Harry K
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wrote:

You have a ruler graduated in 7ths?
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wrote:

That is pretty important. I get one. You get one. Obama gets one.
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Decimals are more precise, just depends on how minute yu want the measure, 10ths? 100ths? 1,000ths? and continue on down into the billionths if you want. And it can be done without a pencil and paper. Try that with fractions.
Harry K
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Why would I bother with 1/7th when all machine tools are calibrated in decimal? If you didn't notice (and you probably didn't) I am a _proponent_ of doing away with the Imperial measures.
Your example is idiocy.
Harry K
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.1 (to the same significance).
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Which sorta reinforces my argument that those in the US who need to use metrics can and in those areas where it isn't needed (mile markers for instance) we can stay the same. Measurements are, in the final analysis, just numbers and numbers are just ways of rather arbitrarily if think about, to assign a value.
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Indeed! We agree again! Coming from a metric country to the US at age 25, and active in science, I have never forgotten metric, and I got fairly easily used to US measurements with all their (silly) subdivisions. Here is how to look at it:
A quart is a little less than a liter. An inch is about 2.54 cm A pound is 453 grams A mile is about 1.6 km.
For the rest it is a question of powers of 10 for metric measurements. Duh.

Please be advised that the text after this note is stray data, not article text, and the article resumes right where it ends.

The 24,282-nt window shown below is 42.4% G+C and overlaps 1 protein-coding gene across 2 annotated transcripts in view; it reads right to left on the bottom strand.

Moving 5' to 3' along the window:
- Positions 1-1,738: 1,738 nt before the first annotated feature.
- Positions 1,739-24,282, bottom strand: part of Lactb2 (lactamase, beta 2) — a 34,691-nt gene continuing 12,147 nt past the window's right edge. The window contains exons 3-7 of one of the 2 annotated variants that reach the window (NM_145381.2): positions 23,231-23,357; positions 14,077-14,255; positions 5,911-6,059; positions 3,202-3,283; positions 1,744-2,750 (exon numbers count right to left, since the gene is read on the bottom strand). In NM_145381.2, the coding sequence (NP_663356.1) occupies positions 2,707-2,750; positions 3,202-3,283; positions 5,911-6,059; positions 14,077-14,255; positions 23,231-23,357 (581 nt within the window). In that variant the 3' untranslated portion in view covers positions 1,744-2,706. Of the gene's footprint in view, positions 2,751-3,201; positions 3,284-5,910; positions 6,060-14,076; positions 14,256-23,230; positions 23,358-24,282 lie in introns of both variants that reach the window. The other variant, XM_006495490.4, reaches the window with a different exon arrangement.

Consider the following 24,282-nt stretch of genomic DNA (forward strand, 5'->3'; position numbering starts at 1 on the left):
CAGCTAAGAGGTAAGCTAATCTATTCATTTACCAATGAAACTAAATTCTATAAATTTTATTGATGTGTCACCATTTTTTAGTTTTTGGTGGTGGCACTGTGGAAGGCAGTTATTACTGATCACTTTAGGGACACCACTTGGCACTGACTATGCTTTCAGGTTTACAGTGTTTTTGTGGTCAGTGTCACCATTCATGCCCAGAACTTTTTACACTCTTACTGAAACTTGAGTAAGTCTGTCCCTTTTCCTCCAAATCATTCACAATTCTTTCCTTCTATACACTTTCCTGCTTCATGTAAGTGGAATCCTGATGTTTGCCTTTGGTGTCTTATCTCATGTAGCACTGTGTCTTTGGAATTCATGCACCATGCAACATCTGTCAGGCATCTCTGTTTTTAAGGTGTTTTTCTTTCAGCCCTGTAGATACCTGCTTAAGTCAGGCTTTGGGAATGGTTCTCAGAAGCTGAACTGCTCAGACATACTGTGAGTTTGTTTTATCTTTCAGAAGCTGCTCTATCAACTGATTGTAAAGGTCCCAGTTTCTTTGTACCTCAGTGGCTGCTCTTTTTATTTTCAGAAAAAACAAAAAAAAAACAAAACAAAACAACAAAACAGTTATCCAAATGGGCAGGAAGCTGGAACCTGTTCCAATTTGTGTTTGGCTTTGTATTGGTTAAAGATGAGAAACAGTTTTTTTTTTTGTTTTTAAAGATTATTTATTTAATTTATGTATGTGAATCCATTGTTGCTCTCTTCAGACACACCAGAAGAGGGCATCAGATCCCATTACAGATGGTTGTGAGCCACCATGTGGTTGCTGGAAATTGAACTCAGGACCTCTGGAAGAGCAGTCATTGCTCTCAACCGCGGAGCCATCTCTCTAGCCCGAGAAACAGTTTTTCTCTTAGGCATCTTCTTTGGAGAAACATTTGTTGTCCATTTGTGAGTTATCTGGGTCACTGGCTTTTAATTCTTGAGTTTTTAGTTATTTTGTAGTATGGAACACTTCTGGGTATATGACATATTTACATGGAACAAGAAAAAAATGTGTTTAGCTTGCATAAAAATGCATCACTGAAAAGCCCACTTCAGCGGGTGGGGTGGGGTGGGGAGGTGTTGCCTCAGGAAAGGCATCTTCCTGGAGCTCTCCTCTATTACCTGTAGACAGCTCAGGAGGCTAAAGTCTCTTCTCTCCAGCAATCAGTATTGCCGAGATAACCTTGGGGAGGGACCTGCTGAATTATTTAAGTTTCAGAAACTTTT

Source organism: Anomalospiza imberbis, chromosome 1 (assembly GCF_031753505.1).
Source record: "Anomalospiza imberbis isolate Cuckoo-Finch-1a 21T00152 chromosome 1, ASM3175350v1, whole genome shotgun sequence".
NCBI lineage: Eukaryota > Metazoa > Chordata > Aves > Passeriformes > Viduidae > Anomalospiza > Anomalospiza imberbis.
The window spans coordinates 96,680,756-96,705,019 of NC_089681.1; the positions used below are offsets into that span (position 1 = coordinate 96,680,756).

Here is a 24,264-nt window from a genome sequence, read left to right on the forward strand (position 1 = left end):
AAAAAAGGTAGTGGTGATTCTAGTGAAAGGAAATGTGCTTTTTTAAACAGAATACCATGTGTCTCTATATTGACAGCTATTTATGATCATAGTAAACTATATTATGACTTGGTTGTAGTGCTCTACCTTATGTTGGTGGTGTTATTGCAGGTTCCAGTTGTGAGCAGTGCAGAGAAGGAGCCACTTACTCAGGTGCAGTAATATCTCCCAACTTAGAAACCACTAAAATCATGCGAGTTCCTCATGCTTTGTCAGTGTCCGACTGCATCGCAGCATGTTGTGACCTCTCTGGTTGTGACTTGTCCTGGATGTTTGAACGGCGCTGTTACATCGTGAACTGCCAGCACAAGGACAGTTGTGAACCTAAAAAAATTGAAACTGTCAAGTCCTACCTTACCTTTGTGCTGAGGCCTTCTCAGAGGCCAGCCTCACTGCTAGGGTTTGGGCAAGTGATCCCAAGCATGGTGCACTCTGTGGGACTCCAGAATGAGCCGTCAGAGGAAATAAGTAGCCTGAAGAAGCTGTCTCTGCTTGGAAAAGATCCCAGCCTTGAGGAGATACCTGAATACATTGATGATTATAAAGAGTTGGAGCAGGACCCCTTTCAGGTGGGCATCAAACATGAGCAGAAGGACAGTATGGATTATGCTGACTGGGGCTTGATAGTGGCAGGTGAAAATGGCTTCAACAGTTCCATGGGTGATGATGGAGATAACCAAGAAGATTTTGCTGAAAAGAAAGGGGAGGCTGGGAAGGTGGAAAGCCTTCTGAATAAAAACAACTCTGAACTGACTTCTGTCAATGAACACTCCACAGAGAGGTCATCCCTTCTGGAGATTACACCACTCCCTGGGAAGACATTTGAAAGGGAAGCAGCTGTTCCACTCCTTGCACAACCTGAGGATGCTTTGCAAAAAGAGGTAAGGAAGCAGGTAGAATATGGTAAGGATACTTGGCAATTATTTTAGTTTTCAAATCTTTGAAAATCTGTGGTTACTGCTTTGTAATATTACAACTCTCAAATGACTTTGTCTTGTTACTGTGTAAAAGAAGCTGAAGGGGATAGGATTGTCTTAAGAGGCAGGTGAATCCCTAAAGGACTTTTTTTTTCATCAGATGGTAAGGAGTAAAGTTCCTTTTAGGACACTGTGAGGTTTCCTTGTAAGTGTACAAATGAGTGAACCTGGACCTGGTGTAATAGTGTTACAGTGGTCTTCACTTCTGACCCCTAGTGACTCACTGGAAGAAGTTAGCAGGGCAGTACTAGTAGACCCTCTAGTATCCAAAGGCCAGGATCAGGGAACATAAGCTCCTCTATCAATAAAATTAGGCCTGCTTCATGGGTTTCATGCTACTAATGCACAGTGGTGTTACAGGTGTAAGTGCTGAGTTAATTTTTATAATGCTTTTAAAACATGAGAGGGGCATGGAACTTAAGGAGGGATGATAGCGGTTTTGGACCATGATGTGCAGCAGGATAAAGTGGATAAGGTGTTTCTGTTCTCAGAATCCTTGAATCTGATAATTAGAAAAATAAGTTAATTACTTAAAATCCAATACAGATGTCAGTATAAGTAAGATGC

But I have never been able to nicely guess how far away another km or mile was.
Oh yea, a brisk, but not too brisk walking pace is 5 km/hr or 3 miles/hr (with proper inaccuracies built in).
--
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Han
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foot) when was the last time you needed a measurement that you did it yourself? When I need a wrench, I get one I think is correct and then go up or down depending on the original one fit. I either take the measurement on the side of the milk carton at face value or the measurement of the measuring cup I am using to double check. I can't tell (again with the possible exception of an inch using my finger knuckle or a foot using my well foot). Other than that who really cares?
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wrote:

In a few years cars and phones will be smart enough not to need (as many) signs.
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My personal experience suggests that signs will still be around, if only to keep someone's ne'er do well brother in law off of some politican's couch (grin).
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Kurt Ullman wrote the following:

The first time I saw Km speed limits and distance signs on a US highway was on the new Rt.1 in Delaware back in the 1990s. There were no MPH or distance signs in Miles. I made regular trips from here to southern DE (next to the MD border near Ocean City) when my Mother lived there. When she died, I never went down there again. Does anyone know if that still is the case?
--
Bill
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How the hell would you know?
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wrote:

Learning Latin has many uses One of them is "stretching" intellectual capacity and ability Some people would use the same argument about Addition, Subtraction, Multiplication and Division. After all who needs it since we can use calculators to do those